Suzuki is proud to have arguably the finest rugby league player in the world as one of its brand ambassadors.
Billy Slater’s enormous talent has allowed him to achieve almost every conceivable goal achievable in his chosen field – two premierships, five State of Origin series wins, three club best and fairest awards, 14 Test caps, and the coveted Golden Boot Award as the Rugby League Player of the Year.
And in season 2011 he capped it off with the league's highest individual honour - winner of the Dally M Medal for the game's best & fairest player of the year.
He is regarded by commentators around the world as the finest full back of any era and some are now pondering if he might be the greatest player the game has seen.
And it could have been that this ornament to the game was lost to the sport of kings.
Like most Queensland youngsters, he grew up with a love for the game passed on by his parents and nurtured in the annual State of Origin matches against New South Wales.
Treasured photos from the Slater family album show a pint-sized Billy running the ball for Innisfail Brothers’ under-8s against kids head and shoulders above him.
However, a determined young Billy quit under-14s football for pony club after getting his first paid job as a track work rider and being given a broken-down racehorse.
Football took a back seat to track work, leading him to Gai Waterhouse’s stables where he worked for six months.
When his dreams of winning the jockey’s premiership were lost to his increasing size and strength, Slater returned home only to find his club couldn’t field a team .
It took a phone call to his uncle to call in a favour at Brisbane Norths to get Billy another run on the park, with the offer of a trial two days later.
He drove a beat-up car 1700km, arriving the night before. Despite the lack of preparation, he did enough that day to convince then Storm coach Mark Murray to give Slater a spot in Norths’ under-19 squad.
After a season in the juniors, Slater and a dozen other Devils youngsters were invited to train with Melbourne under new coach Craig Bellamy.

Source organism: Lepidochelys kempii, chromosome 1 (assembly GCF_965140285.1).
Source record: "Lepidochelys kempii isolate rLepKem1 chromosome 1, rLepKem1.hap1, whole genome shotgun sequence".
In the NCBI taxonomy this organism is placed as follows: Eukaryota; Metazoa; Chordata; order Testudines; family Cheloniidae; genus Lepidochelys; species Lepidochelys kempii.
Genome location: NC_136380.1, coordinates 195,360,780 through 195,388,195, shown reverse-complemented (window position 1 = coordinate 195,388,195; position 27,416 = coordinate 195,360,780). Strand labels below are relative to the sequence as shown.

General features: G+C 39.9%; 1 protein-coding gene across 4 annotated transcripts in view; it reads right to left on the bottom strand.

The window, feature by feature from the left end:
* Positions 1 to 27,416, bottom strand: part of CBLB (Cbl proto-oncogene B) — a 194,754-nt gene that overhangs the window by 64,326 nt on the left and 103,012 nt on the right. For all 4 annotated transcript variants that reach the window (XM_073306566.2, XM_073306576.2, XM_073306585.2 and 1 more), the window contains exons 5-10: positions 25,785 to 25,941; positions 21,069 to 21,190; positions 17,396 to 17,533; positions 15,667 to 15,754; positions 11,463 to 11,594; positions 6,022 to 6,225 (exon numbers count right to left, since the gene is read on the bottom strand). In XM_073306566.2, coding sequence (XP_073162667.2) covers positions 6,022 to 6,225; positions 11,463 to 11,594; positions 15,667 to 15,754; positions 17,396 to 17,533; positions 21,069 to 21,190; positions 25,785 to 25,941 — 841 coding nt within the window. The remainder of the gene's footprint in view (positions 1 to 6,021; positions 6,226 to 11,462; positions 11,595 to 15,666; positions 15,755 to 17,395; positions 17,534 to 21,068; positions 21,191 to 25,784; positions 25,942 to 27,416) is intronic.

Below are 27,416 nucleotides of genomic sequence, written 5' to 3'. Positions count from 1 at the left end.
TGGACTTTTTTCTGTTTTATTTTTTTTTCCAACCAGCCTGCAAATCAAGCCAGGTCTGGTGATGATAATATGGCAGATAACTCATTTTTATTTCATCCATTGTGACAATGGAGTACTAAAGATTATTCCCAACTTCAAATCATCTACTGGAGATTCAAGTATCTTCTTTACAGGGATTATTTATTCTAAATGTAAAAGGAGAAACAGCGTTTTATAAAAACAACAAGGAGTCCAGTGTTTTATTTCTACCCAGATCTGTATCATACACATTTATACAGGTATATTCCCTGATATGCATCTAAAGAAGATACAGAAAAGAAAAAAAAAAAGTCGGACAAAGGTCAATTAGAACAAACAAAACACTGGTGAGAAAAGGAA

"Billy was different to a lot of kids that come into the game," Bellamy remembered of his introduction to Slater.
"He was missed by the recruitment scouts, he had to break down some doors, and he had to work for everything he got. It showed in his hunger to succeed."
It was the fighter's attitude that Bellamy loved most about Slater and it wasn't until he let him off the leash in a low-key trial against a Victorian representative side and the fullback scored five tries that he realised what a talent had literally fallen into his lap.
Slater made his debut in round 1 of 2003 and has been a fixture for the Storm ever since. In nearly 200 games he has racked up a record 117 tries and become the focus of Storm fans around the country.
Watch a Storm game at AAMI Park, and you can feel the palpable excitement when Slater fields the ball near his own line.
His ability to hit the clearing kick at full pace, or scoop the low grubber off the turf, then head off on one of his customary dashes through groping defenders may cause heartburn in the coach’s box, but lift the noise level to new heights.
Throughout he has never lost his boyish charm and now legendary humble nature that has won rugby league numerous fans in the heartland of AFL.
"I feel very fortunate because I am part of three great sides (Melbourne, Queensland and Australia) and those three great sides have given me the opportunity to become the player I have.
"If it wasn't for each and every one of the players who played in those sides and each and every member of the coaching staff, I wouldn't be where I am."
Slater and wife Nicole love their Kizashi Sport AWD.
“It’s such a smooth ride, so quiet and refined. Everyone we take for a ride in it can’t believe how good a car it is when we tell them price.
“The Kizashi looks fantastic and it’s got so many extras built in. Personally, I really like the heated seats; they help make the trip home from a tough training session a little bit easier,” he laughs.